Note: The Rakuten link above gives you a $10 bonus for signing up and shopping.

3 | I Created a Necessities Only Budget

man writing his budget

I put a strong emphasis on necessities. This allowed me to get a month ahead on my bills and build my emergency fund.

I also made sure to stay within these recommended budgeting percentages:

  • Housing: 25-30%
  • Utilities: 5% – 10%
  • Food: 10 % – 15%
  • Transportation: 10% -15%
  • Health: 5% -10%
  • Insurance: 10% – 25%
  • Clothing/Personal: 10% – 15%
  • Saving: 10% – 15%
  • Giving: 10%

So if I overspent in one area, then I knew I needed to underspend in another to balance it out.

My necessities only budget allowed me to know my ‘number’.  My number was the exact amount I spent each month that fulfilled my basic needs.

4 | I Used Cash

woman holding cash

Did you know that people who use cash spend 12% to 18% less than people who use cards?

I didn’t, but boy could I tell a difference after I started.

Here’s the deal:

There’s a psychological component behind spending with cash. Swiping a credit card just doesn’t sink in as much as spending your hard-earned dollars.

So for me, this was more than just finding creative ways to save money.

It was a lifestyle change.

So when I went shopping, I used my SavvyCents Wallet and only took the amount that I knew I needed.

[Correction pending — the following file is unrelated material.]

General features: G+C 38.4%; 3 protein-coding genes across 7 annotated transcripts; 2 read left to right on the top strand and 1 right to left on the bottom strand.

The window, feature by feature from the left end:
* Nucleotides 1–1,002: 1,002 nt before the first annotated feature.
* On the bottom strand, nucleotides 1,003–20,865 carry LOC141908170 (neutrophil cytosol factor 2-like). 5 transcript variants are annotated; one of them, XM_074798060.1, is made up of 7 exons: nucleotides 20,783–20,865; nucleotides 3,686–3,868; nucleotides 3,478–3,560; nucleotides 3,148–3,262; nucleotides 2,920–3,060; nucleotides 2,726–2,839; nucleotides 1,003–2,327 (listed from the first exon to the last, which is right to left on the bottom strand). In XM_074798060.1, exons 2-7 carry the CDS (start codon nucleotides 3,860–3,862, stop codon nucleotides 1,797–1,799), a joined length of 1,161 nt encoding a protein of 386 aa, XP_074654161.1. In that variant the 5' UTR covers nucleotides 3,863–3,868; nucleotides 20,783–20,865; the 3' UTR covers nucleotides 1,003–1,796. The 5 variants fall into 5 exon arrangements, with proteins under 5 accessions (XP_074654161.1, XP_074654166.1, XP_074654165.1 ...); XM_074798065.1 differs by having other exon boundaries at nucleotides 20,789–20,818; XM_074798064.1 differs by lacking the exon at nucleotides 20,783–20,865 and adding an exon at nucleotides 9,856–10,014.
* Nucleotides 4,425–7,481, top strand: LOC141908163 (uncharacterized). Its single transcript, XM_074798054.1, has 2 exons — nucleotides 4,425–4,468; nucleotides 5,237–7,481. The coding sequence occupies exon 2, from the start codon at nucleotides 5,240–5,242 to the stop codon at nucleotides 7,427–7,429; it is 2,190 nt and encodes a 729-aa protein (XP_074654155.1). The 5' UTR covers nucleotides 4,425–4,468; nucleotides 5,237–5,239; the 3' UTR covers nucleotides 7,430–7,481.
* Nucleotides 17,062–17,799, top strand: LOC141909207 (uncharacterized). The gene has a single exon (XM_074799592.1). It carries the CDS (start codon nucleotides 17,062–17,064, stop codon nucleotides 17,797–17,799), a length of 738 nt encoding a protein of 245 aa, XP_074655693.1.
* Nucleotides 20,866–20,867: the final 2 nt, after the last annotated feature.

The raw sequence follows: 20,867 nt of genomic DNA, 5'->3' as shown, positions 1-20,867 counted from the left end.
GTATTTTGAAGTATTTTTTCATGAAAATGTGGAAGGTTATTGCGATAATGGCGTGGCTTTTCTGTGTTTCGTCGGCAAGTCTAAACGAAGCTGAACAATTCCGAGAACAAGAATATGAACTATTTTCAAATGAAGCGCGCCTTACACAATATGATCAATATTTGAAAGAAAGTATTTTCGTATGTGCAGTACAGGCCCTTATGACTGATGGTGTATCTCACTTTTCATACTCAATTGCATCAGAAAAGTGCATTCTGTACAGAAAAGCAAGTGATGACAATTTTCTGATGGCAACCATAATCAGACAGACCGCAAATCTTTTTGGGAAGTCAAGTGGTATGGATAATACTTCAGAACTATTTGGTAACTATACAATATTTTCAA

As the former spender, this helped tremendously with impulse shopping.

These days, if I see something I want, I ask myself:

Do I really need this? 
Do I want to store it?
Do I feel like cleaning and maintaining it?

Since I only have a limited amount of cash to spend, I have to be willing to give up something in my cart for something else. 

It’s a trade-off that helps me put things into perspective. 

If you’re new to using the cash system, I recommend starting out with cash envelopes. They’re cheap, easy to use, and easy to label.

Once you get used to your cash system, then try out a cash envelope wallet. They’re much more durable in the long-run.

5 | I Created My Own Conveniences

woman making coffee

My day doesn’t start until I’ve had my first sip of coffee. And I know I’m not the only one.

So I spent at least $5 a day on coffee. But I was essentially paying for the convenience.

And part of my journey was realizing this:

Financial freedom requires you to think BIG picture. I had to stop wasting money on short-term wants.

So I focused on doing things myself.

  • I started packing my lunch 
  • I stopped buying water bottles and bought a water purifier and reusable water bottle instead
  • Finally, I bought a new coffee machine and started brewing it at home

6 | I Cleared the Excess

man typing on laptop

I knew I had to do something about the expenses that were ruining my budget.

Because finding creative ways to save money is often about clearing the spending leaks in your budget. You know, the little things that add up.

So the first thing I did was cut my Dish cable package from $170/month to $70.

And I went ahead and bought Amazon Prime Video so that I could get my favorite shows and movies.

For grocery shopping and dining out, I determined that alcohol is a want. I started enjoying a glass of wine on the weekends only.

Lastly, I found a cheaper gym in my area. It doesn’t have all the perks of my old gym, but those things aren’t worth paying for.

Just by doing these three things, I saved $250 each month.

7 | I Became a Jack(ie) of All Trades

woman working on laptop